(HealthDay News) — For patients with invasive, non-metastatic colorectal cancer, increased recreational physical activity is associated with reduced all-cause mortality, while prolonged sedentary time correlates with increased all-cause mortality, according to a study published online Jan. 22 in the Journal of Clinical Oncology.

Peter T. Campbell, Ph.D., from the American Cancer Society National Home Office in Atlanta, and colleagues examined the correlation of pre-diagnosis and post-diagnosis recreational physical activity and sedentary leisure time with mortality among 2,293 adults diagnosed with invasive, non-metastatic colorectal cancer from a cohort of adults without colorectal cancer at baseline.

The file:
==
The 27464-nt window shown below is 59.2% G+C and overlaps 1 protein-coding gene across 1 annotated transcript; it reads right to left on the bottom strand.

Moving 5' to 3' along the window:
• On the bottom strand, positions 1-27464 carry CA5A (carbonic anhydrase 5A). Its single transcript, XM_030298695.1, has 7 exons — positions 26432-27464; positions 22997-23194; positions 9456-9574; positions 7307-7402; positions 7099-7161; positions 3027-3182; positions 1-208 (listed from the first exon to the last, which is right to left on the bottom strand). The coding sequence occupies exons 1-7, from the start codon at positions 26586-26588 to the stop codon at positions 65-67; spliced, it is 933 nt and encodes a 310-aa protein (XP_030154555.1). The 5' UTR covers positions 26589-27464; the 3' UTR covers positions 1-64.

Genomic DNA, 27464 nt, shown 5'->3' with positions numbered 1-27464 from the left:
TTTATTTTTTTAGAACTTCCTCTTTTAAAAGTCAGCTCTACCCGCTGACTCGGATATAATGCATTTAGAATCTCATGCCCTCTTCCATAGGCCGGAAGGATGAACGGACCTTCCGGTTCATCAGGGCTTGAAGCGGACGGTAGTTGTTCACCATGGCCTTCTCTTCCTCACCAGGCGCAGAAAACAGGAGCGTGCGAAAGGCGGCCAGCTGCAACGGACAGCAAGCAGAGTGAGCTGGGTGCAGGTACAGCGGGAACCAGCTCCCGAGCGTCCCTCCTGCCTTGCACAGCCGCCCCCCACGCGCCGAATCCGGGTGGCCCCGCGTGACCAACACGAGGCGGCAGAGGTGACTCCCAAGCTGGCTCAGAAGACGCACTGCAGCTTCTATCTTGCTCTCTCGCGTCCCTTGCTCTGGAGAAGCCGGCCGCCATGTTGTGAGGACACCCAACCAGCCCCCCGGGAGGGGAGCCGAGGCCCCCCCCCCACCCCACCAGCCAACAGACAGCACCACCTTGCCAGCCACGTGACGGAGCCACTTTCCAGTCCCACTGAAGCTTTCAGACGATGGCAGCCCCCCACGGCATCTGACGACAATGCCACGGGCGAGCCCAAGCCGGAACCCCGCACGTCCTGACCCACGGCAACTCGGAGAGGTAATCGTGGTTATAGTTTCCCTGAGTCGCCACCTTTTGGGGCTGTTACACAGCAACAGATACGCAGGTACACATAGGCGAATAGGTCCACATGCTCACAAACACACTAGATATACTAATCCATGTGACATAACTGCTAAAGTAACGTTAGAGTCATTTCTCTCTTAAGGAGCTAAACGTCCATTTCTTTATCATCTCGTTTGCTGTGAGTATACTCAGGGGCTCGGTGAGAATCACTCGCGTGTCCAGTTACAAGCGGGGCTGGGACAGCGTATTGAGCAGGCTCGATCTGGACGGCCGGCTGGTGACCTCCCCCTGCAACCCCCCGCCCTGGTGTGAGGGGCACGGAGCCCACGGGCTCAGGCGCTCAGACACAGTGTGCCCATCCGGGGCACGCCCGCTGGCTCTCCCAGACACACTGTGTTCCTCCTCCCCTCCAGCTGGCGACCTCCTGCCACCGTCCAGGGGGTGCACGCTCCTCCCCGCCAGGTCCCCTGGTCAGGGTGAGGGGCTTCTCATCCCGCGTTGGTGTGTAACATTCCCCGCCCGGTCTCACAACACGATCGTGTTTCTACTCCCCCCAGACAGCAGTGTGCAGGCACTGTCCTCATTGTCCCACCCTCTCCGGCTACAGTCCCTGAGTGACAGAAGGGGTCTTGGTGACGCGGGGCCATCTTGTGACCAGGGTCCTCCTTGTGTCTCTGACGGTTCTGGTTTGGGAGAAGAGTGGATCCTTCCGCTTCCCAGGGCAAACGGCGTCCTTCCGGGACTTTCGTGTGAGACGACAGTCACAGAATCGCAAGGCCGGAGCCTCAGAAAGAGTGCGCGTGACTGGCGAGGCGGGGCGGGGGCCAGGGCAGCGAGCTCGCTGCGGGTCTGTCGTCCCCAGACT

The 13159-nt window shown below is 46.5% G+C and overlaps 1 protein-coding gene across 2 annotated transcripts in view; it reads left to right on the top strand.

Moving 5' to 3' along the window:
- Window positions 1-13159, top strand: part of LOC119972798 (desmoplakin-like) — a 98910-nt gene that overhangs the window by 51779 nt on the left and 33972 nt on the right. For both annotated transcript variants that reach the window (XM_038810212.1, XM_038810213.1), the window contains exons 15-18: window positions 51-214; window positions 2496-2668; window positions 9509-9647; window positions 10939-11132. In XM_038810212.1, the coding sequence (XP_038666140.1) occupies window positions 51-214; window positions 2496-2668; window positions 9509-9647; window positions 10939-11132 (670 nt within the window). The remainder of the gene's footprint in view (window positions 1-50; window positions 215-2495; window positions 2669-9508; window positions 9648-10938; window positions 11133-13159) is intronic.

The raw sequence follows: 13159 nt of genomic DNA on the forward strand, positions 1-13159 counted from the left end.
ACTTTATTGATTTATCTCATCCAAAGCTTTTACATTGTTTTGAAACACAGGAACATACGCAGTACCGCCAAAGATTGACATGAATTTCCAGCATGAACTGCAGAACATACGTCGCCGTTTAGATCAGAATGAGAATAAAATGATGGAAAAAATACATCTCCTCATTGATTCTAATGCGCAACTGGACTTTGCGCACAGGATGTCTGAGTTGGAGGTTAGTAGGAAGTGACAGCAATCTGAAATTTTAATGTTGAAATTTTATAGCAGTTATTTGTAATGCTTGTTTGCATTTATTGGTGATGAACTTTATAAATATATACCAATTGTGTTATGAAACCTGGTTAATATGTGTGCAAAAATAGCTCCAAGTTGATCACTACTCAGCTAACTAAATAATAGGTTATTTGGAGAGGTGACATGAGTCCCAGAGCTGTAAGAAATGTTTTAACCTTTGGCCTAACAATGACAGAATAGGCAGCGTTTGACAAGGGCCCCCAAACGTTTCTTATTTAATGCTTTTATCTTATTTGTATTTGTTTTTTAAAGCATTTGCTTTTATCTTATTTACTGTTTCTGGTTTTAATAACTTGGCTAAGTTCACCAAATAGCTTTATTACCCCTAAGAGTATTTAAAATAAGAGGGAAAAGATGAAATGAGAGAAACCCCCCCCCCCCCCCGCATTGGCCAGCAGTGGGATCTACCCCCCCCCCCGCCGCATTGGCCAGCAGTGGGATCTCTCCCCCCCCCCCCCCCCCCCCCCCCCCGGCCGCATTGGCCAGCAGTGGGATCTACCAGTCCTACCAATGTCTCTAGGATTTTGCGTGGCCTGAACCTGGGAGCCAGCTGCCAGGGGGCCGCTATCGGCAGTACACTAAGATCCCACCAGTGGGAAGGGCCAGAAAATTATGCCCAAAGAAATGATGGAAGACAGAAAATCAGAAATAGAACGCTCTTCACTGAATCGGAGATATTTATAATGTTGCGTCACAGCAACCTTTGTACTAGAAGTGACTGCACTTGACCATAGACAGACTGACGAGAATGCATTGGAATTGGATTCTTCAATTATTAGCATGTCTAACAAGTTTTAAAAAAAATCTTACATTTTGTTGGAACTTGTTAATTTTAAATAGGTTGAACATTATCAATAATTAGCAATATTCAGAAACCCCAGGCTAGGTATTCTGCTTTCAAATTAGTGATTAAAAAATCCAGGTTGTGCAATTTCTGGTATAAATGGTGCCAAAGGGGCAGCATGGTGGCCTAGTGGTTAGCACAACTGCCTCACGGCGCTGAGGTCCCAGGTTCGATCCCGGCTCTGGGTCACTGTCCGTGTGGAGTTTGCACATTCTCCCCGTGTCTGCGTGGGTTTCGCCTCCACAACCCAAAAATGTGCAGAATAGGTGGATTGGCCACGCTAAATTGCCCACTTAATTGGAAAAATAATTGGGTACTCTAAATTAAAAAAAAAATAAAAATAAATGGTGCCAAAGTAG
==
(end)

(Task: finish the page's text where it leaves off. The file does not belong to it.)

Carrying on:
During a maximum follow-up of 16.1 years after colorectal cancer diagnosis, the researchers found that 846 patients died — 379 from colorectal cancer. Significantly lower all-cause mortality was seen for those who engaged in 8.75 or more metabolic equivalent (MET) hours per week of recreational activity versus less than 3.5 MET hours (relative risks for pre-diagnosis and post-diagnosis physical activity, 0.72 and 0.58, respectively). Higher all-cause mortality was seen for those who spent six or more hours per day of leisure time sitting compared with fewer than three hours per day (relative risks for pre-diagnosis and post-diagnosis sitting time, 1.36 and 1.27, respectively).

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“In conclusion, this study supports public health recommendations for recreational physical activity and the avoidance of sedentary time among colorectal cancer survivors,” the authors write.

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